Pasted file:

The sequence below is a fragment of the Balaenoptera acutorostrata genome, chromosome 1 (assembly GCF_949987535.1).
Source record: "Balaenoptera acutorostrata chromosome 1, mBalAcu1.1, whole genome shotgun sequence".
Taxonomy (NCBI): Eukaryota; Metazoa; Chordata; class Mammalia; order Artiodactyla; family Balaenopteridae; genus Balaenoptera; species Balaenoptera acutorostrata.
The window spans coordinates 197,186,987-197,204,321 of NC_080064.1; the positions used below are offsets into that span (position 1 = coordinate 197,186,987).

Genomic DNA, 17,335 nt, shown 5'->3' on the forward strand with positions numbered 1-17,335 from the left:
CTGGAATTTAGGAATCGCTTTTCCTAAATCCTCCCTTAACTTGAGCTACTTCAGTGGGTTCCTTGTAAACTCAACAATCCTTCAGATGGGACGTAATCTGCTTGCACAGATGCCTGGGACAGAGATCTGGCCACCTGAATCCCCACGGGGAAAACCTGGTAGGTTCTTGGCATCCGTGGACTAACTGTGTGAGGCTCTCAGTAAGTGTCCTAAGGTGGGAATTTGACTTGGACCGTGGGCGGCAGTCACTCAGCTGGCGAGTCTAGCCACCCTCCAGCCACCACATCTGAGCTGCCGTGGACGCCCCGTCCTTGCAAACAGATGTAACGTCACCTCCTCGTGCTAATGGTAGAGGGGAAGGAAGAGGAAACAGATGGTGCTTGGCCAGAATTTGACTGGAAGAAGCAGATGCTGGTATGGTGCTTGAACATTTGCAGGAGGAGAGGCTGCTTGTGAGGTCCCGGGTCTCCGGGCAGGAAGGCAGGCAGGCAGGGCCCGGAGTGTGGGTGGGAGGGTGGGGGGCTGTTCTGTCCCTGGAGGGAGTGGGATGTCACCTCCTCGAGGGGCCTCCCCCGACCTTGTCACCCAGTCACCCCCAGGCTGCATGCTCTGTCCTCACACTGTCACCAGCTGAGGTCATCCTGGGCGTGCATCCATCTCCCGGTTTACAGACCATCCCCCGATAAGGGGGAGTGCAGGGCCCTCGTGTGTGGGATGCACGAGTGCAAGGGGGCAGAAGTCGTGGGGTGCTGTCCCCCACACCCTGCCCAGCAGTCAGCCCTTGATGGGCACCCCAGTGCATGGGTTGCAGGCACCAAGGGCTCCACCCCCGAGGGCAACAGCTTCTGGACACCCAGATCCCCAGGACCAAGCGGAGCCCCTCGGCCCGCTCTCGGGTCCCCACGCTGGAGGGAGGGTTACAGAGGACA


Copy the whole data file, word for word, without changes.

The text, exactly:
The sequence below is a fragment of the Balaenoptera acutorostrata genome, chromosome 1 (assembly GCF_949987535.1).
Source record: "Balaenoptera acutorostrata chromosome 1, mBalAcu1.1, whole genome shotgun sequence".
Taxonomy (NCBI): Eukaryota; Metazoa; Chordata; class Mammalia; order Artiodactyla; family Balaenopteridae; genus Balaenoptera; species Balaenoptera acutorostrata.
The window spans coordinates 197,186,987-197,204,321 of NC_080064.1; the positions used below are offsets into that span (position 1 = coordinate 197,186,987).

Genomic DNA, 17,335 nt, shown 5'->3' on the forward strand with positions numbered 1-17,335 from the left:
CTGGAATTTAGGAATCGCTTTTCCTAAATCCTCCCTTAACTTGAGCTACTTCAGTGGGTTCCTTGTAAACTCAACAATCCTTCAGATGGGACGTAATCTGCTTGCACAGATGCCTGGGACAGAGATCTGGCCACCTGAATCCCCACGGGGAAAACCTGGTAGGTTCTTGGCATCCGTGGACTAACTGTGTGAGGCTCTCAGTAAGTGTCCTAAGGTGGGAATTTGACTTGGACCGTGGGCGGCAGTCACTCAGCTGGCGAGTCTAGCCACCCTCCAGCCACCACATCTGAGCTGCCGTGGACGCCCCGTCCTTGCAAACAGATGTAACGTCACCTCCTCGTGCTAATGGTAGAGGGGAAGGAAGAGGAAACAGATGGTGCTTGGCCAGAATTTGACTGGAAGAAGCAGATGCTGGTATGGTGCTTGAACATTTGCAGGAGGAGAGGCTGCTTGTGAGGTCCCGGGTCTCCGGGCAGGAAGGCAGGCAGGCAGGGCCCGGAGTGTGGGTGGGAGGGTGGGGGGCTGTTCTGTCCCTGGAGGGAGTGGGATGTCACCTCCTCGAGGGGCCTCCCCCGACCTTGTCACCCAGTCACCCCCAGGCTGCATGCTCTGTCCTCACACTGTCACCAGCTGAGGTCATCCTGGGCGTGCATCCATCTCCCGGTTTACAGACCATCCCCCGATAAGGGGGAGTGCAGGGCCCTCGTGTGTGGGATGCACGAGTGCAAGGGGGCAGAAGTCGTGGGGTGCTGTCCCCCACACCCTGCCCAGCAGTCAGCCCTTGATGGGCACCCCAGTGCATGGGTTGCAGGCACCAAGGGCTCCACCCCCGAGGGCAACAGCTTCTGGACACCCAGATCCCCAGGACCAAGCGGAGCCCCTCGGCCCGCTCTCGGGTCCCCACGCTGGAGGGAGGGTTACAGAGGACA